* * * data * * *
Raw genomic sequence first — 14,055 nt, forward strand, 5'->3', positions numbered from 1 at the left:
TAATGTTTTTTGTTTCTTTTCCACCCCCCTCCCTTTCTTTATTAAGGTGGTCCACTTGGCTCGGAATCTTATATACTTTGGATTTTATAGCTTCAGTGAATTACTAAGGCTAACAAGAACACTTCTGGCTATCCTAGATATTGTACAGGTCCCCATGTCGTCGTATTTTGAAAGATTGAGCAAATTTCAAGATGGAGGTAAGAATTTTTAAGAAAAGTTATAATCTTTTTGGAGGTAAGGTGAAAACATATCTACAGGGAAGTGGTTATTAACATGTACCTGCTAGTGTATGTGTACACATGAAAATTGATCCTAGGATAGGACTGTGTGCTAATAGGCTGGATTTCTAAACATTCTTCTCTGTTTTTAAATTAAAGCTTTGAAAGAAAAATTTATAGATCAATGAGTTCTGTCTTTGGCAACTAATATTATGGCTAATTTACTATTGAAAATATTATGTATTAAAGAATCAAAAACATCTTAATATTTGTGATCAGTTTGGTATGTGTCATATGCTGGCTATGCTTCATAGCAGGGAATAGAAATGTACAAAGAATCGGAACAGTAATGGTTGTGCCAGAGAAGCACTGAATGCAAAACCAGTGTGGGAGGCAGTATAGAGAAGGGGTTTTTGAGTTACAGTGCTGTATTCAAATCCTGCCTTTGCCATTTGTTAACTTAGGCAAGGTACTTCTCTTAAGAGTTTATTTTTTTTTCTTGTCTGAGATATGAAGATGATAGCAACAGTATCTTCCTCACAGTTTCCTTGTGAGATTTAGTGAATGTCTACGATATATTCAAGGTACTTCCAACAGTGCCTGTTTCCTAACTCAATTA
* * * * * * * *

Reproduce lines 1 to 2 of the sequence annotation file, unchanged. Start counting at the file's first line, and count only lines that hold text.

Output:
Raw genomic sequence first — 14,055 nt, forward strand, 5'->3', positions numbered from 1 at the left:
TAATGTTTTTTGTTTCTTTTCCACCCCCCTCCCTTTCTTTATTAAGGTGGTCCACTTGGCTCGGAATCTTATATACTTTGGATTTTATAGCTTCAGTGAATTACTAAGGCTAACAAGAACACTTCTGGCTATCCTAGATATTGTACAGGTCCCCATGTCGTCGTATTTTGAAAGATTGAGCAAATTTCAAGATGGAGGTAAGAATTTTTAAGAAAAGTTATAATCTTTTTGGAGGTAAGGTGAAAACATATCTACAGGGAAGTGGTTATTAACATGTACCTGCTAGTGTATGTGTACACATGAAAATTGATCCTAGGATAGGACTGTGTGCTAATAGGCTGGATTTCTAAACATTCTTCTCTGTTTTTAAATTAAAGCTTTGAAAGAAAAATTTATAGATCAATGAGTTCTGTCTTTGGCAACTAATATTATGGCTAATTTACTATTGAAAATATTATGTATTAAAGAATCAAAAACATCTTAATATTTGTGATCAGTTTGGTATGTGTCATATGCTGGCTATGCTTCATAGCAGGGAATAGAAATGTACAAAGAATCGGAACAGTAATGGTTGTGCCAGAGAAGCACTGAATGCAAAACCAGTGTGGGAGGCAGTATAGAGAAGGGGTTTTTGAGTTACAGTGCTGTATTCAAATCCTGCCTTTGCCATTTGTTAACTTAGGCAAGGTACTTCTCTTAAGAGTTTATTTTTTTTTCTTGTCTGAGATATGAAGATGATAGCAACAGTATCTTCCTCACAGTTTCCTTGTGAGATTTAGTGAATGTCTACGATATATTCAAGGTACTTCCAACAGTGCCTGTTTCCTAACTCAATTA